Have You Been Sued? If Not, it May Just be a Matter of When

I hate to start off on a negative foot, but statistically, if you own a business, there is a one in three chance that you will either be sued or threatened with a lawsuit.

Odds for being sued are only increasing. According to the Bolt Agency, the annual price tag for small business legal issues totals over 100 billion per year. I felt like I should have underlined, italicized and even bolded that word…Billion. And if you think you’re small potatoes, or even more like Tator tots, compared to other companies and therefore are not a big target…think again. More than half of those businesses dealing with legal issues have revenue of under a million. Tator tots, beware.

I’m writing this story from my own personal perspective, having dealt with this very issue recently. Before my experience, I saw big, bold company logos splashed everywhere, including large trucks, and thought that billboard on the side of that eighteen wheeler is a moving target waiting for someone to claim the driver damaged their bumper and now they can’t work for the rest of their life. I steered clear of any big, splashy company vehicles or magazine ads that would announce to the local world that my business was making money hand over fist and there was a secret stash for those who wanted a piece. After all, whether you are guilty or innocent, getting sued is the “Price of Business.”

After two years of dealing with a legal matter in which I was not responsible, I still lost. My insurance company decided to settle because it was cheaper to give the plaintiff a few thousand dollars than the potential cost of attorney and court fees to prove this was a merit-less lawsuit. It seems that certain law firms will pursue any legal claim simply because they are going to profit from it whether right or wrong. From a business perspective, it makes financial sense to give an unscrupulous lawyer some financial compensation and then spend over two hundred dollars per hour in defense lawyer fees with no guarantee of winning the case. And that right there, is why our legal expenses have reached the Billions.

I’m going to put in my disclaimer now. This, in no way, is sound legal advice. It’s just my experiences and take what you will with that. I highly recommend getting advice from a reputable attorney about any company concerns.

One area, with rising business lawsuits are employment issues such as harassment and discrimination. Many larger firms have their own Human Resources (HR) department that are equipped to deal with these matters. If you employ other people and don’t have the luxury of a built in HR team, it’s recommended to consult a Human Resources expert on your hiring and employment practices. For example, something as simple as asking basic questions when conducting an interview can get you in legal hot water. Have you ever been arrested? Are you married? Do you have children? Do you drink socially? How long have you been working? Any of these questions can be construed as discrimination. As a manager, I know I’ve asked a couple of those questions when interviewing and it was simply me trying to be social and relate to the prospective associate. Back then, I never would have guessed my company could get sued for discrimination because someone made a comment about my desk pictures and I, in turn, asked about their family.

One question I think all business owners should ask a prospective employee is, “Have you ever sued a former employer?” However, this may not be a legal question so make sure you consult your attorney or HR expert before asking. I found it fascinating in my recent lawsuit experience that the plaintiff had sued two former employers. This is just something to consider when hiring.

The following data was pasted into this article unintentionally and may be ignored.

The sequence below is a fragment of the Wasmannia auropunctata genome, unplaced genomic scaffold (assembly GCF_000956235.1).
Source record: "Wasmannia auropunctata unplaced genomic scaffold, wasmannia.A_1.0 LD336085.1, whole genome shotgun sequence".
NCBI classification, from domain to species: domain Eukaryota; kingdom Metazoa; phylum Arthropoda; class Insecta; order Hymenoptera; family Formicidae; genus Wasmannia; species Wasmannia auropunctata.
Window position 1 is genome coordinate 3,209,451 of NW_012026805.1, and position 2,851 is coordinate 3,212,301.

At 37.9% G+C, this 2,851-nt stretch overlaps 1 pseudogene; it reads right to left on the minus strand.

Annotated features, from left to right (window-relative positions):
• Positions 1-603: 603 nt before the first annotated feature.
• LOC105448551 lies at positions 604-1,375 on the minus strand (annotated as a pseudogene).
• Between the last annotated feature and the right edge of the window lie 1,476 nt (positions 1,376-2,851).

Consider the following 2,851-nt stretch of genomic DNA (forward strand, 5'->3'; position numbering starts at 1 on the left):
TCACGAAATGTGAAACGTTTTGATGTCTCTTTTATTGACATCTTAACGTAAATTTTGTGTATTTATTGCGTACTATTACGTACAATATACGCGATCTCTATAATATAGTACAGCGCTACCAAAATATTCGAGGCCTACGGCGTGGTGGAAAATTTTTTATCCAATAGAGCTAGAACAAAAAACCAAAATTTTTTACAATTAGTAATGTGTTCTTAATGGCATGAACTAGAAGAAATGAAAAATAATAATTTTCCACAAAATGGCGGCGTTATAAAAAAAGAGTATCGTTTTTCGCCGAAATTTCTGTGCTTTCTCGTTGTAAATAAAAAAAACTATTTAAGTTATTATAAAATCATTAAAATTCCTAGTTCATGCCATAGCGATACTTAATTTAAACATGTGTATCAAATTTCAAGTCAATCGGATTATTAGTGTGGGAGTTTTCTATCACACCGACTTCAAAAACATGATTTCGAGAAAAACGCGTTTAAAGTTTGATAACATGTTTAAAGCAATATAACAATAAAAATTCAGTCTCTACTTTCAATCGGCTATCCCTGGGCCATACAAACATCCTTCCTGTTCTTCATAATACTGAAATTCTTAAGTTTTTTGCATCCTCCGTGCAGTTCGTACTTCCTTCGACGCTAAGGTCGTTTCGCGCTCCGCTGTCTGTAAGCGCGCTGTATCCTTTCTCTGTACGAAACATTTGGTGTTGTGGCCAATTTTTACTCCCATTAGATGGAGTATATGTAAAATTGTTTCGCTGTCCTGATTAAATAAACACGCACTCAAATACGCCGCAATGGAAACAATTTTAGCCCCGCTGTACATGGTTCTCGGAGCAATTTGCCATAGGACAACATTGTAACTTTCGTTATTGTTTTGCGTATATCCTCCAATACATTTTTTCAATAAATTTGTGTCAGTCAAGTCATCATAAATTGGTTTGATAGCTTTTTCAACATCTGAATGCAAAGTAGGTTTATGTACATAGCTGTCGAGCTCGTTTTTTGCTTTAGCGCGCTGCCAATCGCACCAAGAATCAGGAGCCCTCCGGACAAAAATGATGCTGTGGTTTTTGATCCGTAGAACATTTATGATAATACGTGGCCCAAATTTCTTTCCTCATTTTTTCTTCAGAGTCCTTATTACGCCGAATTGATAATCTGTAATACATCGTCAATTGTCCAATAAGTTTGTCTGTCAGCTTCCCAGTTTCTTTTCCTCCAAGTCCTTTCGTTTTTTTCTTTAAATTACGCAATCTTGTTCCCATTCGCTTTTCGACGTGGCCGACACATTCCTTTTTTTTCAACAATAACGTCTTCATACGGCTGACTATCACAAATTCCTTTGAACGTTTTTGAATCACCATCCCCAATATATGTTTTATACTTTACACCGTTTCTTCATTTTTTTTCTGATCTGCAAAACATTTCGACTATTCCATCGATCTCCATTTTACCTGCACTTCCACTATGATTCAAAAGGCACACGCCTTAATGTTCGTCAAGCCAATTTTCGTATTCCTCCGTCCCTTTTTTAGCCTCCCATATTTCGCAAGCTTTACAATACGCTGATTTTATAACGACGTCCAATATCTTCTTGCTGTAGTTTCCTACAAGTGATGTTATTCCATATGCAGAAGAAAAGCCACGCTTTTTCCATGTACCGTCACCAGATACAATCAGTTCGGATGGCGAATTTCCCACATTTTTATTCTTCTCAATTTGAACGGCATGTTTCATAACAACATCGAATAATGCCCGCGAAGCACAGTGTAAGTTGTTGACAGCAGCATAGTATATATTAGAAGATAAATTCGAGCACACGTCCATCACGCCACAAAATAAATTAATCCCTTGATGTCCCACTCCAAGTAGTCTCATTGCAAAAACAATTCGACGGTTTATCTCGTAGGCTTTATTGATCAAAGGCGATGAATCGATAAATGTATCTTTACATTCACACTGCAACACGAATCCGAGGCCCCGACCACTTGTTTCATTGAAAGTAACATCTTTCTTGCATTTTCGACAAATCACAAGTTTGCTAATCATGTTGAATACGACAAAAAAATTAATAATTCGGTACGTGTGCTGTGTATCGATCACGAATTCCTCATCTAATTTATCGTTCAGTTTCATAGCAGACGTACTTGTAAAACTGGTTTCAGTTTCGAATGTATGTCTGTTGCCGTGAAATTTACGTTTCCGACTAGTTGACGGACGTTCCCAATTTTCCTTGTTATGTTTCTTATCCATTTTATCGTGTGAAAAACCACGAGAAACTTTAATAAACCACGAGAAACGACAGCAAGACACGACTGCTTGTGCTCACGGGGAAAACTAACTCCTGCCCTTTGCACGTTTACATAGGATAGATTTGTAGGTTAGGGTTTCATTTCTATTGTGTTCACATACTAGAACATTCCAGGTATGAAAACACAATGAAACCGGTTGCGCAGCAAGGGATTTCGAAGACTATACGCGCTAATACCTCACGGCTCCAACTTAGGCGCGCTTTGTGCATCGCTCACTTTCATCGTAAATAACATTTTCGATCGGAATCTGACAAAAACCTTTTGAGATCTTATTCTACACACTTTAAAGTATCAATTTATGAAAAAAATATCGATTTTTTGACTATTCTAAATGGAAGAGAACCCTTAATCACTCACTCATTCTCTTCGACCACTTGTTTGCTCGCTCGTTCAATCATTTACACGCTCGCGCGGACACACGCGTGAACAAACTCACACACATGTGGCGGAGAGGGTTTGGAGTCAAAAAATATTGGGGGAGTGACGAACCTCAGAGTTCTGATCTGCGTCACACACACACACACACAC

In addition to making sure you do everything possible to create a safe working environment for your employees and clients, it is important to make sure you have the necessary insurance umbrella. Good liability insurance can mean the difference between losing everything — sparing you a significant amount of time, money, and stress. Insurance is one thing you don’t want to skimp on. Consulting your agent once a year is a good idea especially if your business has expanded or ventured into a different division which may not be covered under your current policy. For example, as far as the government is concerned, my business falls under the florist code. However my liability policy recognizes that I am also a landscaper due to the side projects my business handles seasonally. It’s very important your agent understands all aspects of your company and builds your insurance plan around them. You could find yourself in a very messy situation if you didn’t explain your company vehicles sometimes carry explosives and it blows up in the middle of rush hour.

My last bit of non-advice is get everything in writing. Contracts with clients, employees, policies and procedures, employee reprimands, accident reports, etc. Paperwork is the basis of a good defense and most attorneys seem much more confident if you can back your case with something in writing. Of course, this can sometimes come back to haunt you if something important was left out. You can protect yourself by having a lawyer look over your contracts for any flaws or possible loop holes.

I wish I could end this piece on a more positive note, but I don’t see our legal system getting any better financially. But I can positively say I no longer bitch about all those painful years of shelling out hundreds of dollars in liability payments. Believe me, it was a wise decision.

Sherry has been part of the interiorscape industry for over fifteen years, starting at an entry level job at North Florida's largest greenhouse and currently owning two horticulture companies. At UMaine, Sherry majored in English where she worked part-time writing scripts for a local college TV studio.

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